Road construction in permafrost conditions is still a task that has not been resolved in full. Some roads have been built using a technology providing for the installation of massive reinforced concrete plates in the base. Over time, if a soil melts at the depth exceeding the designed depth, the plates become skewed. The roadbed has cracks and irregularities. Soil thawing may be either natural (climate change) or as a result of human-induced unfrozen lenses, including those appeared because of grounding installation.

Often, in permafrost conditions, road builders prefer rubble stone coating, but with some additives improving the roadbed structure. Unfrozen lenses are manifested as cavities on such roads.

Challenges of unfrozen lens parameter calculation

From the above, we can conclude that the electrolytic grounding should be located such that the unfrozen lens zone would not cover buildings, roads, and other infrastructural facilities.

For most common structure of the electrolytic grounding with a 3 m horizontal electrode it is considered that the unfrozen lens zone is elliptic but extended along the electrode. The unfrozen lens zone length is 6 m, while the width is 3 m.

These data can be considered valid in general cases, when the soil water is mixed with a relatively homogeneous substances such as turf, sand, clay, etc. For such substances, we can suggest that the electrolyte is uniformly spread therein. It happens rarely in real life. E.g., the soil may include large pieces of hard rock.

Challenges of unfrozen lens parameter calculation

Moreover, the builders, when they choose the location for the facilities in permafrost soils, they usually prefer locations where a relatively thin layer of a frozen soil is located above massive rocks. Naturally, the rock surface is generally uneven. It has cracks and cavities that promote irregularities in electrolyte flowing.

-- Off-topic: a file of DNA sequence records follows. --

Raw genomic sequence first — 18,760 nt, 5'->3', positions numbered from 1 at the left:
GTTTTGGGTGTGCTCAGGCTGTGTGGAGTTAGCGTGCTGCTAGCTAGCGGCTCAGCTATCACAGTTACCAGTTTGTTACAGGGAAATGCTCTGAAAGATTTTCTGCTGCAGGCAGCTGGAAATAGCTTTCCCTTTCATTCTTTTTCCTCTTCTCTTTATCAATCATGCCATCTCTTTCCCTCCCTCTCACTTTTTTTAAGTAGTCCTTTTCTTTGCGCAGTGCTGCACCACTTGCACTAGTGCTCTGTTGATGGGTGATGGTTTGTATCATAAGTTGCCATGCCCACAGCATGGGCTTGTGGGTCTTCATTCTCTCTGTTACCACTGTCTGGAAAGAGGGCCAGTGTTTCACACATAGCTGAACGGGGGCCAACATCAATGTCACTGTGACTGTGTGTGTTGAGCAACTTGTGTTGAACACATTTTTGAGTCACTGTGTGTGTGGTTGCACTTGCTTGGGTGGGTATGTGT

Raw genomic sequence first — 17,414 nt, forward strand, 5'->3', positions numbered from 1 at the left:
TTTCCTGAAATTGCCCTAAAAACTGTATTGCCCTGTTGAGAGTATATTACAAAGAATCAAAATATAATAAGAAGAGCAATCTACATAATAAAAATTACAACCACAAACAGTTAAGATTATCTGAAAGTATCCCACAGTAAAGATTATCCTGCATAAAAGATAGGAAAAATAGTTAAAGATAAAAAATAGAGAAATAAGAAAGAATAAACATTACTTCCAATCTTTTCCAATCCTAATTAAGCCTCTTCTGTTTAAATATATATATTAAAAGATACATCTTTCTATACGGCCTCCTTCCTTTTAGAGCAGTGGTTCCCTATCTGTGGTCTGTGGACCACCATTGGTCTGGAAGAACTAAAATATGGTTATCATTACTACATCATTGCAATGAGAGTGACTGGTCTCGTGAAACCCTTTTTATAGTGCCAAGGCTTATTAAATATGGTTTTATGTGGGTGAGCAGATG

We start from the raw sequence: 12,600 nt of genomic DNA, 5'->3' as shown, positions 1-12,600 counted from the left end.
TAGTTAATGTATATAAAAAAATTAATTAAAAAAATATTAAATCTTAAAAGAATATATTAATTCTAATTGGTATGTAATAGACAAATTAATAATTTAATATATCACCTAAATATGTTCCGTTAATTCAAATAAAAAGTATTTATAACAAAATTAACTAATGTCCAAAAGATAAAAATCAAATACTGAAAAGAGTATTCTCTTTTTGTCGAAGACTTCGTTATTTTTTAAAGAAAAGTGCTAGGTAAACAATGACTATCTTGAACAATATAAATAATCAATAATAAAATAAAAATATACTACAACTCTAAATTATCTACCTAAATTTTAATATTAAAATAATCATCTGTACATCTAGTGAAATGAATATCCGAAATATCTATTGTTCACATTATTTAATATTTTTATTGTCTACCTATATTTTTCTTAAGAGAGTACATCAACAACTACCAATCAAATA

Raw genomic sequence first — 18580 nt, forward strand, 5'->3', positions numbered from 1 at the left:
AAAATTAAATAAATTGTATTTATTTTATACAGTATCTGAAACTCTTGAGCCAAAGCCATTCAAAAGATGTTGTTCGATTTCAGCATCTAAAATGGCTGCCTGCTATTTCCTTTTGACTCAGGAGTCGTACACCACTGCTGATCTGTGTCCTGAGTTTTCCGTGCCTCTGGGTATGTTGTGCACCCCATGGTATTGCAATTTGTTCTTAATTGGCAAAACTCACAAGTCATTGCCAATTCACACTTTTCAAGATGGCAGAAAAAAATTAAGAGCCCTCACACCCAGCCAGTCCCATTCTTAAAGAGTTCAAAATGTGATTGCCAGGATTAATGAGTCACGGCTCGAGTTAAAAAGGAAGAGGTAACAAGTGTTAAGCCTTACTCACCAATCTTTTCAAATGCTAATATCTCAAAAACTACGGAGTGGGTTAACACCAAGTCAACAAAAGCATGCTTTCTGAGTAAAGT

As a result, the unfrozen lens form and dimensions may differ from the results of calculations for an ideal soil. That is why it is better to avoid simplified techniques to determine dimensions and forms of unfrozen lenses, but contact qualified specialists to solve this issue.

But probably, officially approved standards exists where it is detailed how to calculate an electrolytic grounding system for permafrost areas? Unfortunately, a single document of this kind where the unfrozen lens formation process is detailed, is Technical Guidelines for Design, Construction, and Operation of Cable Communication Lines in Permafrost issued by the Ministry of Communications of the USSR in 1981. Now, this document can only be seen as a reference. It considers only an isolated situation (cable communication lines), but from that time, the technologies have already advanced. The development of unified methodological guidelines for the use of grounding in permafrost conditions is a very expensive idea, so nobody in our country returned to it on a state level.

However, at a level of a single company, a significant experience in designing of electrolytic grounding in various conditions has been accumulated, including the experience of operations in permafrost. In particular, an extensive experience of calculation of form and dimension of the unfrozen lens has been accumulated in the Technical Center. You may contact it to receive calculations for the electrolytic grounding.